Like most people, we’re passionate about great food and drink – and love sharing it with friends and family. That’s why we work hard to build restaurants and cafes that allow customers to fully enjoy the experience.
At Total Fitouts, we understand that no two hospitality fitouts are alike: there are myriad dining and entertaining options across locations and cultures, and each has its own special character and clients. From a simple family restaurant to a modern café, a franchised fast-food outlet to a trendy bar, we’ll help you design a practical fit out that meets your business and staffing requirements, but also boasts its own look and feel.
Hospitality fitouts require carefully planning to ensure the correct placement of services and appliances. We take the hassle out of the fitout process so you can focus on what you do best – providing great food, drink and service to lots of happy customers.
Hospitality is an industry where the visual design of the space plays a key role in enforcing your brand and retaining your customers. The right aesthetic and use of space can perfectly complement a customer’s dining experience, just as the wrong use of that space can sabotage it entirely. Let’s take a look at some of the hottest trends in modern hospitality fitout design, why they work, and who they work for.
Particularly for cafes and boutique restaurants, there’s a growing trend of open, transparent design. From open eating spaces free of too many partitions to open-plan kitchens, this can give a sense of community that creates a much closer connection between customers and the brand.
The industrial, faded look of the warehouse trend is slowly starting to lose the limelight. Alongside a trend of more vegan and organic food options, customers are starting to gravitate to spaces that are brighter and lighter. Stripped back lighting with clean, minimalist surfaces creates an air of optimism replacing the slightly grungy industrial look of yesteryear. A big part of this growing focus is highlighting the original architecture of the space as opposed to making drastic changes to it.
Also related to that growing organic kick is the incorporation of more green spaces in restaurants and bars. From simple potted plants by the reception area to entire living walls, ornamental plants are one of the biggest trends of current hospitality design. Besides the visual appeal, there are real health and stress-busting benefits that make them a welcome sight to most customers.
Every generation has a wave of nostalgia that tends to wash over the media we consume as well as the spaces we spend time in. 60s and 70s style are coming back in, with chrome becoming the latest hot design material. Supplementing the chrome explosion is the rise of more neon, plexiglass, and linoleum. Candy-bright colours are expected to make a huge comeback in hospitality branding and menus, too. This could be perfect for the growing number of old-school milkshake parlour style cafes.
Technology always drives design and the latest instance of that truism is in the rise of bespoke lighting. Modern lighting controls are allowing restaurants to customise their lighting temperature, colour, and positioning from moment to moment through remote controls and apps.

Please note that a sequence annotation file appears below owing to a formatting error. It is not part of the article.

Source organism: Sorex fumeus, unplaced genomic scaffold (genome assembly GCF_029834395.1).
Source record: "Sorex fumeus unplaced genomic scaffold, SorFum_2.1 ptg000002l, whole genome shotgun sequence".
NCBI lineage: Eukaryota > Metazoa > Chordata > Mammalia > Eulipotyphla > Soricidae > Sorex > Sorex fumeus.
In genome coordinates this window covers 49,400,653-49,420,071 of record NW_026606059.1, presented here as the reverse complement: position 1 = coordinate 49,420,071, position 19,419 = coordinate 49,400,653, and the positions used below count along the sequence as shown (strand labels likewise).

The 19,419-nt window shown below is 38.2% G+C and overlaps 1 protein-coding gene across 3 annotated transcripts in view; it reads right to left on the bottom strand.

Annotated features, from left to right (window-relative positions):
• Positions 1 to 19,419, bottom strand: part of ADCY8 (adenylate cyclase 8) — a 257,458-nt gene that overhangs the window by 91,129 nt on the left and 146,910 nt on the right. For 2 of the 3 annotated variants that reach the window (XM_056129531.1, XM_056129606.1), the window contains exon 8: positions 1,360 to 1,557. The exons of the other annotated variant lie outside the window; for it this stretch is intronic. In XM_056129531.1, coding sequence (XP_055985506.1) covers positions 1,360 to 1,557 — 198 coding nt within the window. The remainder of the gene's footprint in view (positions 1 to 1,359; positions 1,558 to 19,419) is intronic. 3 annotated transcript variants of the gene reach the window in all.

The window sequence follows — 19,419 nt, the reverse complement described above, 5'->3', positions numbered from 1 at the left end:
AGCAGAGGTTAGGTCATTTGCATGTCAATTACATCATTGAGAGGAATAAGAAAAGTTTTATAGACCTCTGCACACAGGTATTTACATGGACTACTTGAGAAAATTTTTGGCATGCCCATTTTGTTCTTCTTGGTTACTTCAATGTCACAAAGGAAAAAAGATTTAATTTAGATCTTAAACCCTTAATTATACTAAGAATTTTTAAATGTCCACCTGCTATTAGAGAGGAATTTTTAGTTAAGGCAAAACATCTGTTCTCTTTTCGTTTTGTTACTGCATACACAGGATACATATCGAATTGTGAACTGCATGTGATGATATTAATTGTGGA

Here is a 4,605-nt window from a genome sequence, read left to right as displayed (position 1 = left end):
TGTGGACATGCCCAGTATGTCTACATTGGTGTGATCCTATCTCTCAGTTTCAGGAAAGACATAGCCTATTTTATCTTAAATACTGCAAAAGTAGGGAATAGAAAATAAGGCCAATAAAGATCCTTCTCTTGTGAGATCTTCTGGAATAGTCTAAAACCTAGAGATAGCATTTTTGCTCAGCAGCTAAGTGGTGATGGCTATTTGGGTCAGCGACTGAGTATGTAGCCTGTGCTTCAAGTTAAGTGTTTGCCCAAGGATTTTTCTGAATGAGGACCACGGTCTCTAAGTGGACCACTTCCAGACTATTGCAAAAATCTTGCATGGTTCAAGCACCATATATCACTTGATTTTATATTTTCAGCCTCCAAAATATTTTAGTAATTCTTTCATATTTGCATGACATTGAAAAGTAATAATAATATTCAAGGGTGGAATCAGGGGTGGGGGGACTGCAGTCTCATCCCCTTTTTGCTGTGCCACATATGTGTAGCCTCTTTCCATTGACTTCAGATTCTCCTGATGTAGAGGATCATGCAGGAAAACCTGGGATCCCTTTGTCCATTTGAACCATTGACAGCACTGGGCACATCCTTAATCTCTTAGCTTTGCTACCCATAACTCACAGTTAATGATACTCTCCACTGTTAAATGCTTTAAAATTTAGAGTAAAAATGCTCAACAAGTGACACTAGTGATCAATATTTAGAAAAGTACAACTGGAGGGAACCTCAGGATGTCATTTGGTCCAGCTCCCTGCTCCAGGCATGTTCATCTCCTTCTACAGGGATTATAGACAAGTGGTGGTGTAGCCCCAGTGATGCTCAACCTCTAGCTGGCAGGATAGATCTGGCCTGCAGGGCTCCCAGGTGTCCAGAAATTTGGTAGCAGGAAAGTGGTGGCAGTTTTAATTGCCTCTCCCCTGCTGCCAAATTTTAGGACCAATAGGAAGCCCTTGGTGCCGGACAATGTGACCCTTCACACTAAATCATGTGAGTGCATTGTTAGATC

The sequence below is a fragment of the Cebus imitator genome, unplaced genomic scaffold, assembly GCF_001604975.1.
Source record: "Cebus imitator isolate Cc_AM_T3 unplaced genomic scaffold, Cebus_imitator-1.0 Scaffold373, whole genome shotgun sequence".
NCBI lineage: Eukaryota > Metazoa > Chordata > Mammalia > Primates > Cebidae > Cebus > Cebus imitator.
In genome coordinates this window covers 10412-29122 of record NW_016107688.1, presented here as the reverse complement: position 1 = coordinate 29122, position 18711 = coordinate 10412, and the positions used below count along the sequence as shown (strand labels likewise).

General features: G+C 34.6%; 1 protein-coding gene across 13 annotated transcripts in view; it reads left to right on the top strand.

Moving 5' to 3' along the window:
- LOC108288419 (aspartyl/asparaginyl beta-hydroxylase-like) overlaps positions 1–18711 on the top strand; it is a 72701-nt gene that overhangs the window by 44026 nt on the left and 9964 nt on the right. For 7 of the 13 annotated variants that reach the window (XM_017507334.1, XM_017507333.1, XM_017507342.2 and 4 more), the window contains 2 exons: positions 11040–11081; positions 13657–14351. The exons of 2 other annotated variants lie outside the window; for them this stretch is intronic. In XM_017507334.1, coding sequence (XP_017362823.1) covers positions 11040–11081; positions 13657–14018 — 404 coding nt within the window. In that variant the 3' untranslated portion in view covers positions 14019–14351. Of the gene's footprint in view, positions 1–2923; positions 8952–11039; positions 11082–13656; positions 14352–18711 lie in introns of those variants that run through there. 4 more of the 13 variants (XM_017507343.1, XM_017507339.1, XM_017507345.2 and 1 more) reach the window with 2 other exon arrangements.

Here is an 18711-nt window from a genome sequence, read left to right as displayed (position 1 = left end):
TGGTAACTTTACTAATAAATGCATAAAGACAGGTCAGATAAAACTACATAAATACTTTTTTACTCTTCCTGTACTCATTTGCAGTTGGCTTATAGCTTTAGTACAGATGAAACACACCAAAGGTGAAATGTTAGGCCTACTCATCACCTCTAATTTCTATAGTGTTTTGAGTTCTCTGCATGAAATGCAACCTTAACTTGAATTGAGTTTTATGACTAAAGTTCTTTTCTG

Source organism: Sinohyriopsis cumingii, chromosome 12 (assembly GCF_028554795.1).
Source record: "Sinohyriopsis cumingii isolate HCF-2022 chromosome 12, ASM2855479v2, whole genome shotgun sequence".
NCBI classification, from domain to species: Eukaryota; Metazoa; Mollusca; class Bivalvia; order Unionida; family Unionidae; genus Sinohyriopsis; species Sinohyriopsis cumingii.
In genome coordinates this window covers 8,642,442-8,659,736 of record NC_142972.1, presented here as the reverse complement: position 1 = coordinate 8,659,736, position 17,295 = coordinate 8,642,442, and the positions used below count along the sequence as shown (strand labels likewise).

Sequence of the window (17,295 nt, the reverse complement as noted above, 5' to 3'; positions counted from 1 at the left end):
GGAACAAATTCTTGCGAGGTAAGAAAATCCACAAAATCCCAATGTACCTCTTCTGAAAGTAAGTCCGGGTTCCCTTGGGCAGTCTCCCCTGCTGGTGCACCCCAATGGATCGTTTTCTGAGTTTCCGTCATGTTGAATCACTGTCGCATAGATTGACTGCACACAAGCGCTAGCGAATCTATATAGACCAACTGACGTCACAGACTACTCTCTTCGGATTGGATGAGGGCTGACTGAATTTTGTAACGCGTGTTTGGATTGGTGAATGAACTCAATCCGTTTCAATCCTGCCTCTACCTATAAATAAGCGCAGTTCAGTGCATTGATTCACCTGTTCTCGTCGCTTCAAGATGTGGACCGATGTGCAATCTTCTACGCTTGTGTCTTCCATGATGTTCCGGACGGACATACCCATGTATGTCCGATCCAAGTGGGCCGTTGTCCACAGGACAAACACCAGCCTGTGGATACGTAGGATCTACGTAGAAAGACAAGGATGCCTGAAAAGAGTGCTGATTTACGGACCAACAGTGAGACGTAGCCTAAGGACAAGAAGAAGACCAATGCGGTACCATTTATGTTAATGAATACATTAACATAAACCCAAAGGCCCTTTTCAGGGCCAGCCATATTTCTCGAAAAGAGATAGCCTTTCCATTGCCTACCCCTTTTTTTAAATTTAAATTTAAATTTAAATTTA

In terms of furniture, shabby chic is another aesthetic currently in style, particularly in artisanal cafes and smaller, communal restaurants. Distressed wooden furniture, simple pastel upholstery, and carefully incorporated imperfections are striking true with the customer’s modern desire for a simpler, rustic experience in modern urban environments.
The Danish concept of Hygge is very much related to this turn to shabby chic. It’s all about the feeling of cosy contentment, and more restaurants are incorporating it by using warm and rustic elements, candles, and a focus on tactile comfort to create environments that customers will be happy to spend hours in.
Customers are all growing much more concerned about the environment and the impact that their choices as consumers have on it. For that reason, it’s no surprise that sustainable design is becoming a focus of many bars, cafes, and restaurants. Upcycled furniture isn’t just comforting, it’s also decidedly unique and gives more arty, trendy spaces something that stands out.
As mentioned, open design with a focus on community and honesty is very much in when it comes to cafes and smaller eateries. In bars, a similar focus has been made to shift away from rigid class and uniformity. Instead, more bars and clubs are starting to incorporate uneven seat heights and asymmetrical table design. This is designed to create the air of a more informal, relaxed gathering.
To keep with that relaxed attitude, more and more bars are encouraging less of a social din and more intimate conversations within their incorporation of sound-proofing materials. Green walls serve as a natural example of this, but more places are starting to incorporate acoustic tiles and privacy-enhancing materials in their more closed off spaces.
Keeping an eye on the trends is always a good idea if you don’t want your business to have an outdated look. However, trends alone don’t make the design. Knowledge of the business, the brand, the aims of the owner, and how to utilize unique spaces is the key to providing bespoke hospitality fitouts. That’s why a partner like Total Fitouts can offer much, much more than style guide alone.
We are ready to quote jobs of any size around Australia and NZ. Simply click the link below , answer a few simple questions and we will contact you within 24 hours to organise a detailed quote for your business.